Tulu people(Redirected from Tuluva)
This article needs additional citations for verification. (April 2015) (Learn how and when to remove this template message)
The Tulu people, or Tuluva (plural Tuluver), are an ethnic group native to the Tulu Nadu region of India, presently divided amongst the Dakshina Kannada and Udupi districts of Karnataka and the Kasaragod taluk of Kerala up to river Chandragiri. They are the native speakers of the Tulu language. There is sizeable emigrant Tuluva population in Maharashtra. and in several countries of English-speaking world
|1,720,000 (2001 census)|
|Regions with significant populations|
|Related ethnic groups|
|Dravidians · Kodavas · Konkanis · Kodagu Gowda · Tulu Gowda|
Tuluvas are a Dravidian speaking ethnic group, found in southwest Konkan coastal areas. Tuluvas historically belonged to the warrior class, on other sect agriculture, fishing and hunting formed the important occupation of Tulu people. In earlier days Tuluva men were known for martial arts known as Garadi (Gymnasiums).
Tuluvas practice various forms of Hinduism including;Folk Hinduism, Brahminism, Vaishnavism, Snake worship, Spirit Worship and Smartism.They are divided into various castes,sub-castes and clans like, Billava, Bunts, Brahmins, Mogaveera, Kulala and Devadiga. The Tuluva Brahmins are subdivided as Shivalli Brahmins, Sthanika Brahmins and Tuluva Hebbars. There is a sizeable amount of community members who follow Jainism and are known as Jain Bunts..Many Tuluvas have settled in Mumbai where they have excelled in various fields from Banking to Bollywood.
Tuluvas follow matrilineal system of inheritance known as Aliyasantana, where inheritance is from uncle to nephew, except for Brahmins.Other distinctive features include the rituals of Yakshagana, Bhuta Kola, Nagaradhane Aati kalenja and Kambala.
Tuluva Paddanas are sung narratives, which are part of several closely related singing traditions in Tulu Language, Paddans are sung during occasions which describe the evolution of Tulu tribes and Tulu culture.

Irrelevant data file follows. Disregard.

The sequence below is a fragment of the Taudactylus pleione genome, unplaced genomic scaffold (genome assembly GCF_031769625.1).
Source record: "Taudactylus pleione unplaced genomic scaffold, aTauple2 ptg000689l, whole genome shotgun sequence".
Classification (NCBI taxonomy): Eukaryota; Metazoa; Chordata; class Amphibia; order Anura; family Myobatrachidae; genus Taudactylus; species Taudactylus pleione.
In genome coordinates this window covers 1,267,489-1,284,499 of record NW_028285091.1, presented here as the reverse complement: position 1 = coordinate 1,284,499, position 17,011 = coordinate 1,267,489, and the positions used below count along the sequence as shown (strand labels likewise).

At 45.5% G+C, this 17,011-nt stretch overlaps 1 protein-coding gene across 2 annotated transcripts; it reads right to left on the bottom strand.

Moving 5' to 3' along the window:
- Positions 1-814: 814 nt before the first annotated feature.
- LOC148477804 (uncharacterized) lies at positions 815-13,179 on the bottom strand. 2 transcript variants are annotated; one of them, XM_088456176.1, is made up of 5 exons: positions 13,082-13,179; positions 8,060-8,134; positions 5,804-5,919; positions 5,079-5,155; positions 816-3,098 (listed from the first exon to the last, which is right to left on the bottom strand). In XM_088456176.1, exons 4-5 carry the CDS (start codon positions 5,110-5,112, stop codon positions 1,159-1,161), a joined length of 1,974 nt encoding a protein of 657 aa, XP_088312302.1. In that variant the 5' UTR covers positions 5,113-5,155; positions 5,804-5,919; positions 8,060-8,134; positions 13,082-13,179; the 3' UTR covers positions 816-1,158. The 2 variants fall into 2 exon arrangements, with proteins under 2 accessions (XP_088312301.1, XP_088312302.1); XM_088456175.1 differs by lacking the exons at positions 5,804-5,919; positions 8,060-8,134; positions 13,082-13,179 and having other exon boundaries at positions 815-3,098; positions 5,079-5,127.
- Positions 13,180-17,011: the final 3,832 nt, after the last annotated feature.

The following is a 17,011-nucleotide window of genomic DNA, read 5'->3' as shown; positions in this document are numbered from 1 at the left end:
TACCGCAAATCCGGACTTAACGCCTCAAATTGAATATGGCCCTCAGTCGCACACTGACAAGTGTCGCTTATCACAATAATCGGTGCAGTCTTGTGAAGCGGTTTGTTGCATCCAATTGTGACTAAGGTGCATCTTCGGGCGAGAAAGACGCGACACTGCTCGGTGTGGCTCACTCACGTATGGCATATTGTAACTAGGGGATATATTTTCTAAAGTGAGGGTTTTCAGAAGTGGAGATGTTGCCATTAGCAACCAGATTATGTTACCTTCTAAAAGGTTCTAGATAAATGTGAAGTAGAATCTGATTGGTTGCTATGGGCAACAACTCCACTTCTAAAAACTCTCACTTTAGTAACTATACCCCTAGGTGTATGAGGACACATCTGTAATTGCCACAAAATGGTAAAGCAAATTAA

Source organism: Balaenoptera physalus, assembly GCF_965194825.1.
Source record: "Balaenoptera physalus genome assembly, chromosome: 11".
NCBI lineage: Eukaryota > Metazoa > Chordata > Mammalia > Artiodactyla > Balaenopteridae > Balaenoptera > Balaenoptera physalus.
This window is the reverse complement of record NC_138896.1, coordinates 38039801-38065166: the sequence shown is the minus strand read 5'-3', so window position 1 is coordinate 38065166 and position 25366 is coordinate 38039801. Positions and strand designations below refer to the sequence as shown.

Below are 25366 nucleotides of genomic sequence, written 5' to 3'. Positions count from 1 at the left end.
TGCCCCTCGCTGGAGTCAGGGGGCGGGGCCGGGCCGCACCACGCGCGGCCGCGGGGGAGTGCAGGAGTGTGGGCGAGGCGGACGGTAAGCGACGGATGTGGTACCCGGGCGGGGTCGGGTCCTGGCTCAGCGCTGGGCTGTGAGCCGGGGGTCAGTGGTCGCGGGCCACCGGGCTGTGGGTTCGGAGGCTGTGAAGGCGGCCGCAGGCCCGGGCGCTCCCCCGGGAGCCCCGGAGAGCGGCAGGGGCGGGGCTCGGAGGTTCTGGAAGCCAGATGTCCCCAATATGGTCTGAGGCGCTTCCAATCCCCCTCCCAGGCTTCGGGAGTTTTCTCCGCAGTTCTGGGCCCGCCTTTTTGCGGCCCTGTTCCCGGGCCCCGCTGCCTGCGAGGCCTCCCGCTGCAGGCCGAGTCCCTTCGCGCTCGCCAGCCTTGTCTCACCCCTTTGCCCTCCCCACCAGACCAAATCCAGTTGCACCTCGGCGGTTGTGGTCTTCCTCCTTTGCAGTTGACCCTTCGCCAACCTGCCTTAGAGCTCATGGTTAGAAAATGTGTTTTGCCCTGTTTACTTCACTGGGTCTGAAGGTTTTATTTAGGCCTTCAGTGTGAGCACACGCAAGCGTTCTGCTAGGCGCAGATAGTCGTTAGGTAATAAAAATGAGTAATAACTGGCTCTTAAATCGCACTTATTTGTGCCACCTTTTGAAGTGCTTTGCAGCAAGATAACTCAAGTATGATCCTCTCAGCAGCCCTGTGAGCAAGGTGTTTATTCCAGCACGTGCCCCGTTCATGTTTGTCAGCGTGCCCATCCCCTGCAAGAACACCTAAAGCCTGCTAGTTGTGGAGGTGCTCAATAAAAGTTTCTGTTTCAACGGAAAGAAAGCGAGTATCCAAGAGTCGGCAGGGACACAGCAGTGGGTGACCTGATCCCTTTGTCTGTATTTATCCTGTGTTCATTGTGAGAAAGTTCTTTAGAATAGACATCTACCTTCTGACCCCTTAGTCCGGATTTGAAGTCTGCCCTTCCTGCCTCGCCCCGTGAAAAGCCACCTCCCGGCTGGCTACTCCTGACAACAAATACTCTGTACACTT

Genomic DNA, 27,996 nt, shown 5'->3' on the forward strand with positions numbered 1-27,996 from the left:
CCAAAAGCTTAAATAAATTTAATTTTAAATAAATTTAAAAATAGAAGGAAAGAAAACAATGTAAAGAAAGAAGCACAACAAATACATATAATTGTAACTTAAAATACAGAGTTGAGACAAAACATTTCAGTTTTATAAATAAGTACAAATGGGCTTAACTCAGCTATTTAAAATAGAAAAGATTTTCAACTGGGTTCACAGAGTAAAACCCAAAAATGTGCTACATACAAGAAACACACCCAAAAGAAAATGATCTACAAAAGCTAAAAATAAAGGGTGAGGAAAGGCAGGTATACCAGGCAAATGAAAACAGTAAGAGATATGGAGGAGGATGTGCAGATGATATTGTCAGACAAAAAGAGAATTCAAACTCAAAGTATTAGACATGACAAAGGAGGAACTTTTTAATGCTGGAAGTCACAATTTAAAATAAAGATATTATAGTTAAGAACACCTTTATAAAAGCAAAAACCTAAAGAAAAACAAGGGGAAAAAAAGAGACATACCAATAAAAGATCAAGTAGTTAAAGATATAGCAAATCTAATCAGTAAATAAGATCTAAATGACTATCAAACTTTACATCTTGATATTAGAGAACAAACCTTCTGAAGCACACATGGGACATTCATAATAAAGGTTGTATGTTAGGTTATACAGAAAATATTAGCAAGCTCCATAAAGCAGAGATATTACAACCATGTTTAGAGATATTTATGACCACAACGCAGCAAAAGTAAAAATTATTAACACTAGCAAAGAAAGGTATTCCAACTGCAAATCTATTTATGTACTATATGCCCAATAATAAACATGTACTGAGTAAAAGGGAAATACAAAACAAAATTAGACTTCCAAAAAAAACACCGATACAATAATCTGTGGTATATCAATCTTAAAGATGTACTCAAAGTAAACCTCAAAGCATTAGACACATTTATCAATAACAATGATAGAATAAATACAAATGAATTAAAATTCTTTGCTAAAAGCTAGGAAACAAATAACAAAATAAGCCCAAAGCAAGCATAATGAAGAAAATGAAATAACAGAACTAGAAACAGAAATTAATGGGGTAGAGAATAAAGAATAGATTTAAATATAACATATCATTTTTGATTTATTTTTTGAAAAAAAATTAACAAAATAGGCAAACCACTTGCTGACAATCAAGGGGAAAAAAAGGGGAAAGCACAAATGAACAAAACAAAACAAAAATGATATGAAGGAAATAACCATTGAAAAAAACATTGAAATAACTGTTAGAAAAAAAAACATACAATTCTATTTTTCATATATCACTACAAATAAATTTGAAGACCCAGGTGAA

Demand for Tulu NaduEdit
From India's independence and following the reorganization of states, the Tuluvas have been demanding national language status for Tulu and a separate state for themselves called Tulu Nadu (Land of Tuluvas), based on their language and distinct culture. Though somewhat subdued for a while, this demand has grown stronger in recent years. Several organizations like the Tulu Rajya Horata Samiti have taken up the cause of the Tuluvas, and frequent meetings and demonstrations are held across towns in Tulunadu (like Mangaluru, Udupi etc.) to voice their demands.
- "Tulu". ethnologue.com.
- "Language in india". Language in India. 2003-05-05. Retrieved 2012-05-21.
- Tulu Nadu, Kasaragod, Kerala, India | Kerala Tourism
- "Tulu Nadu, Kasaragod, Kerala, India". Kerala Tourism. Retrieved 12 June 2017.
- "Welcome". www.tulukootakuwait.org. Retrieved 2016-11-20.
- P.Gururaj Bhat "Studies in Tuluva history and Culture:From Pre Historic times up to [sic] the modern" (1975)
- Bhat (1998). South Canara+Madras.
- Yogitha Shetty. "Ritualistic World of Tuluva: A Study of Tuluva Women and Siri possession cult". Retrieved 12 December 2010.
- "Nagapanchami Naadige Doodadu". Mangalorean.com. 18 August 2007. Retrieved 28 January 2008.
- "Connecting with nature". "Deccan Herald". 17 May 2010. Retrieved 20 May 2017.
- "Star of Mysore". Retrieved 26 July 2017.
- Peter J. Claus, "Variability in Tulu Padannas". Retrieved 2011-03-09.
- "Demand in RS for official status to Tulu, Kodava languages". dnaindia.com.
- Tulu Rajya Horata Samithi has urged that the region comprising Tulu speaking people should be given the status of a separate state."News headlines". daijiworld.com.
- "Now the time has come for all Tulu natives to pressurize the union government with the demand for a separate Tulunadu state”, said renowned Tulu litterateur and Yakshagana artiste Kudyady Vishwanath Rai."Beltangady: Litterateur Kudyady Vishwanath Rai Voices Need for Tulunadu State". daijiworld.com.
- "Vedike demands separate Tulunadu State". The Hindu.